A national census is very like a family snapshot: it freezes a moment in time and the purity of the image reveals a great deal about each individual as well as the group dynamic. If you can't stand your cousin George or if you're packing a few extra pounds - it will all be captured and revealed.

That's certainly the case with the most recent census portrait of the extended Canadian family. It confirms many things we already innately understand about the changing composition of domestic society and how we're re-organizing ourselves. And it's insight that has particular resonance for the domestic economy - even if it's not immediately apparent. (Crucial data on income will be released next year and that will refine the picture further.)

So what has changed?

  • There are fewer married couples and more people are living in common-law arrangements. There are more single-parent families while the number of same-sex couples tripled between 2006 and 2011, now accounting for almost one per cent of couple families.
  • The number of couples without children continues to grow faster than the number with children - a trend that's been accelerating since 2006.
  • About 42 per cent of adult children live with their parents - a stat that's been holding since 2006.
  • Canadian seniors are living together as couples (up to 56 per cent) - and living independently - longer.
  • The parallel trend - although not one covered by the latest census data - is that Canada's population growth is increasingly dependent on immigration.

The proliferation of split and single-parent families is a real issue in terms of the way social resources are currently structured and delivered. For all that politicians tend to evoke "family values," the nature of both the family and its values is radically shifting.

It may take some time to fully manifest, but there is mounting economic evidence that the gap between traditional and single-parent families is contributing to the creation of a dual-class of have and have-nots.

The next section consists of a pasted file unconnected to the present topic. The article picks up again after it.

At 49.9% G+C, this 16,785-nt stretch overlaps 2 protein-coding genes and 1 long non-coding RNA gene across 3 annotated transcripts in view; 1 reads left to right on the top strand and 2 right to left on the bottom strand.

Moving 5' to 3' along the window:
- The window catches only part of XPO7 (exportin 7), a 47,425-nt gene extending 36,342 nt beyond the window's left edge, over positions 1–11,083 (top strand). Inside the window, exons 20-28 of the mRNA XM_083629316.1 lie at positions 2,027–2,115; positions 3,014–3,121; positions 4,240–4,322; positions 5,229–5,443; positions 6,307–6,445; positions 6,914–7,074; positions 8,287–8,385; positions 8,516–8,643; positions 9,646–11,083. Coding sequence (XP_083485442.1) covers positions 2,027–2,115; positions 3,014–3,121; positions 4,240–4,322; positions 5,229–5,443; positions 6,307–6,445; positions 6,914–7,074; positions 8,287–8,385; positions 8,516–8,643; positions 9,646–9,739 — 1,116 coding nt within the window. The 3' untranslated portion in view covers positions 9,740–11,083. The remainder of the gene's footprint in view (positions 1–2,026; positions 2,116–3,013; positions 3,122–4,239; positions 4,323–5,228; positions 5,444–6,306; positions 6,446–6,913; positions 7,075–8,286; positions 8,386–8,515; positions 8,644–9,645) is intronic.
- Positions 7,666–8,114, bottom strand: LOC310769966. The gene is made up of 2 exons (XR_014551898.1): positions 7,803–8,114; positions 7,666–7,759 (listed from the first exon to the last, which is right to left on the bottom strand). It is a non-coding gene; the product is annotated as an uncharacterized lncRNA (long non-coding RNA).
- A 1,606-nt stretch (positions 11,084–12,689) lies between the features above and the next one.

In the U.S., where 41 per cent of births now take place outside marriage, economists variously attribute 25 to 40 per cent of widening income gaps to the realities of single parenthood. While top and middle income families had virtually identical patterns 40 years ago, 88 per cent of the top now have two parents compared with 71 per cent in the middle. And the economic impact of that is increasingly apparent - particularly when it comes to opportunities around education and job choices.

In Canada, as families get smaller and more fragmented there are clear implications for the residential real estate market as well as for the big-ticket consumer items that are pegged to home ownership. Split or single-parent families tend to live in smaller spaces, with fewer furnishing and smaller vehicles. That has implications both for the pattern of future housing developments and for the valuations of pre-existing homes, which remain geared to traditional, nuclear families.

To that point, the average net new household formation rate between 2006 and 2011 in this country was 189,000 annually. That's well below the 218,000 annualized housing starts in 2012, suggesting that demographic trends and housing demand are increasingly disconnected.

When it comes to seniors - who are living longer and healthier lives - the trend to independent living also has an impact on long-term public policy issues from healthcare spending to pension reform. The longer that robust Canadian seniors live (and live on their own), the fewer the demands for geriatric care and medical treatment, but the greater the demand for pensions and related financial benefits.

This area requires urgent focus given that household debt runs at around 150 per cent and personal savings are correspondingly meager. According to the most recent figures available (2010), Canadians are saving less than four per cent of their disposable income. Just under six million contribute to an RRSP and there's $632.9 billion of total unused RRSP contribution room.

By way of further context, if an individual begins saving $2,000 annually at 25, it grows to $330,000 by age 65. But that's predicated on a compound growth rate of six per cent - which these days of low interest rates and relatively flat economic growth is an aggressive assumption.

    Another consideration is that unlike today's elderly, who reflect a time when divorce rates and single-parent households were less likely to be the norm, those in the future will be more entrenched in have and have-not family scenarios.

    Changing mortality profiles, in turn, affect everything from the framework for RRSPs and other retirement savings plans to the elaborate calculations upon which life insurers have based their policies. That's well worth considering for investors and policyholders alike.

    The new picture of Canada may not yet be fully focused, but there's no question that it's consquences are increasingly black and white.